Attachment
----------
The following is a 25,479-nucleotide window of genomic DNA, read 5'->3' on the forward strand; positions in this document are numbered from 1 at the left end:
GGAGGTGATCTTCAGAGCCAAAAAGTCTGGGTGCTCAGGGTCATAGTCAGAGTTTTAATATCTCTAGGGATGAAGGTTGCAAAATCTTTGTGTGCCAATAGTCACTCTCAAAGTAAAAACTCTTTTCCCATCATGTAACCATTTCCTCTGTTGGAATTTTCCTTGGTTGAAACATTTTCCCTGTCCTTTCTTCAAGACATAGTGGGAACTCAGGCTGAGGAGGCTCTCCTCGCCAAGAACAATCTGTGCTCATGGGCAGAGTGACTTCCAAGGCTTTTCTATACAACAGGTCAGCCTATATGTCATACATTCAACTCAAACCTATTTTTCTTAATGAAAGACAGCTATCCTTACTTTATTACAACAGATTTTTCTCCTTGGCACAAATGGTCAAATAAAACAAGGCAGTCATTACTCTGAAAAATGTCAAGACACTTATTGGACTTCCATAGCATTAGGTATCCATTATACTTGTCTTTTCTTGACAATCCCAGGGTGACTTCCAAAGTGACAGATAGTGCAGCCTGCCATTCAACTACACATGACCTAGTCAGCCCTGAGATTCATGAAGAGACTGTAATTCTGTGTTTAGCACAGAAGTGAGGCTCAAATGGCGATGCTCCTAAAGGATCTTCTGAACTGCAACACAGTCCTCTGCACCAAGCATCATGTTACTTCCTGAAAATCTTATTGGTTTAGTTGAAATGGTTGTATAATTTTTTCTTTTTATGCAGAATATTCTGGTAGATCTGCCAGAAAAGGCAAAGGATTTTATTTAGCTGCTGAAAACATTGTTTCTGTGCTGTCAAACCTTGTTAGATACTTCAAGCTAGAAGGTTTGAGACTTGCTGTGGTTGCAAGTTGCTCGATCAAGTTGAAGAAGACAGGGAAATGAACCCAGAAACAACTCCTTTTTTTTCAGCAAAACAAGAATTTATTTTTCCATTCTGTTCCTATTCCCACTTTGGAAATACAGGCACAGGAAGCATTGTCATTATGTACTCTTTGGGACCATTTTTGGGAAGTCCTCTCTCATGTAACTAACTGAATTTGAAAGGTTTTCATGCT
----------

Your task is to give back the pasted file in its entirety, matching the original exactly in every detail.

The following is a 25,479-nucleotide window of genomic DNA, read 5'->3' on the forward strand; positions in this document are numbered from 1 at the left end:
GGAGGTGATCTTCAGAGCCAAAAAGTCTGGGTGCTCAGGGTCATAGTCAGAGTTTTAATATCTCTAGGGATGAAGGTTGCAAAATCTTTGTGTGCCAATAGTCACTCTCAAAGTAAAAACTCTTTTCCCATCATGTAACCATTTCCTCTGTTGGAATTTTCCTTGGTTGAAACATTTTCCCTGTCCTTTCTTCAAGACATAGTGGGAACTCAGGCTGAGGAGGCTCTCCTCGCCAAGAACAATCTGTGCTCATGGGCAGAGTGACTTCCAAGGCTTTTCTATACAACAGGTCAGCCTATATGTCATACATTCAACTCAAACCTATTTTTCTTAATGAAAGACAGCTATCCTTACTTTATTACAACAGATTTTTCTCCTTGGCACAAATGGTCAAATAAAACAAGGCAGTCATTACTCTGAAAAATGTCAAGACACTTATTGGACTTCCATAGCATTAGGTATCCATTATACTTGTCTTTTCTTGACAATCCCAGGGTGACTTCCAAAGTGACAGATAGTGCAGCCTGCCATTCAACTACACATGACCTAGTCAGCCCTGAGATTCATGAAGAGACTGTAATTCTGTGTTTAGCACAGAAGTGAGGCTCAAATGGCGATGCTCCTAAAGGATCTTCTGAACTGCAACACAGTCCTCTGCACCAAGCATCATGTTACTTCCTGAAAATCTTATTGGTTTAGTTGAAATGGTTGTATAATTTTTTCTTTTTATGCAGAATATTCTGGTAGATCTGCCAGAAAAGGCAAAGGATTTTATTTAGCTGCTGAAAACATTGTTTCTGTGCTGTCAAACCTTGTTAGATACTTCAAGCTAGAAGGTTTGAGACTTGCTGTGGTTGCAAGTTGCTCGATCAAGTTGAAGAAGACAGGGAAATGAACCCAGAAACAACTCCTTTTTTTTCAGCAAAACAAGAATTTATTTTTCCATTCTGTTCCTATTCCCACTTTGGAAATACAGGCACAGGAAGCATTGTCATTATGTACTCTTTGGGACCATTTTTGGGAAGTCCTCTCTCATGTAACTAACTGAATTTGAAAGGTTTTCATGCT